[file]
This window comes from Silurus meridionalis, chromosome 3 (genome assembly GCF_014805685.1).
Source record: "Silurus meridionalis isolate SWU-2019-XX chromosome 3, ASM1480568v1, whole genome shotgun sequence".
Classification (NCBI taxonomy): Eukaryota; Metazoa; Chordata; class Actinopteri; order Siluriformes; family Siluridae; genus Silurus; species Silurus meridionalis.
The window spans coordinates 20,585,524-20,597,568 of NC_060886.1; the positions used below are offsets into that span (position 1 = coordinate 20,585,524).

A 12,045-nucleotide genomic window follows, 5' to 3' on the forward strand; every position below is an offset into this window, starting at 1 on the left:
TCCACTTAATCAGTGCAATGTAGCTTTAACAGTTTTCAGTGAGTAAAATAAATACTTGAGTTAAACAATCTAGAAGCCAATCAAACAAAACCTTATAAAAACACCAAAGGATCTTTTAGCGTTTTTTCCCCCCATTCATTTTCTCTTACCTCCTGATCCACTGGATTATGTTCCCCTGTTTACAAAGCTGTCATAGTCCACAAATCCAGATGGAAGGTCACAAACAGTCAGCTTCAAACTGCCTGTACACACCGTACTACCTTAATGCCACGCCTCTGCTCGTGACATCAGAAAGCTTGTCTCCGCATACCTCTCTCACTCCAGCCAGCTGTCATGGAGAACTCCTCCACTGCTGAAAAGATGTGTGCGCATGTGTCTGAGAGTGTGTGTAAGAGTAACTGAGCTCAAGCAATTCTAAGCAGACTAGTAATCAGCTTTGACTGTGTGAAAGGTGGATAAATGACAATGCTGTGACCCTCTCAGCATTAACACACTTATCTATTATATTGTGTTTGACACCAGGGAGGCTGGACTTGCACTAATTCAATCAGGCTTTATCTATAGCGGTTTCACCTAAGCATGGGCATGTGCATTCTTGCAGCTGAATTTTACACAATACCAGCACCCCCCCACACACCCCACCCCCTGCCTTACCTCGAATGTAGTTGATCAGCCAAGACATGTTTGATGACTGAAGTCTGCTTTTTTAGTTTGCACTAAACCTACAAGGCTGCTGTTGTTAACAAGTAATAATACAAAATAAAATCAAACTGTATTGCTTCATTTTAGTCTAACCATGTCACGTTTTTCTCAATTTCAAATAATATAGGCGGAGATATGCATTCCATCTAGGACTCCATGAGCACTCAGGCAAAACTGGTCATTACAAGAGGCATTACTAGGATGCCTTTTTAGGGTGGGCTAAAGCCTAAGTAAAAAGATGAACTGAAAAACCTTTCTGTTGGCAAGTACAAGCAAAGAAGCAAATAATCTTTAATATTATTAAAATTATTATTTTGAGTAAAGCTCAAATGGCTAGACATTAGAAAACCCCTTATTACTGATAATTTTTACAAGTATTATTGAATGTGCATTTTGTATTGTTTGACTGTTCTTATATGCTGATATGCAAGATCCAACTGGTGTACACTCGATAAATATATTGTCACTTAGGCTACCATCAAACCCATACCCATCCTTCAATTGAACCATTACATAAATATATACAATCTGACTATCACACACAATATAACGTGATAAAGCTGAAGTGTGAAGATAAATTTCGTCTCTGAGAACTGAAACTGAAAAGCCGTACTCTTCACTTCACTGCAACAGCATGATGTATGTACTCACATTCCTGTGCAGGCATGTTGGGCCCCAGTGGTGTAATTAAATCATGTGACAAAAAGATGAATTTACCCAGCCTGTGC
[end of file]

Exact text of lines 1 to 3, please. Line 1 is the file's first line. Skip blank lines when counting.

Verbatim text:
This window comes from Silurus meridionalis, chromosome 3 (genome assembly GCF_014805685.1).
Source record: "Silurus meridionalis isolate SWU-2019-XX chromosome 3, ASM1480568v1, whole genome shotgun sequence".
Classification (NCBI taxonomy): Eukaryota; Metazoa; Chordata; class Actinopteri; order Siluriformes; family Siluridae; genus Silurus; species Silurus meridionalis.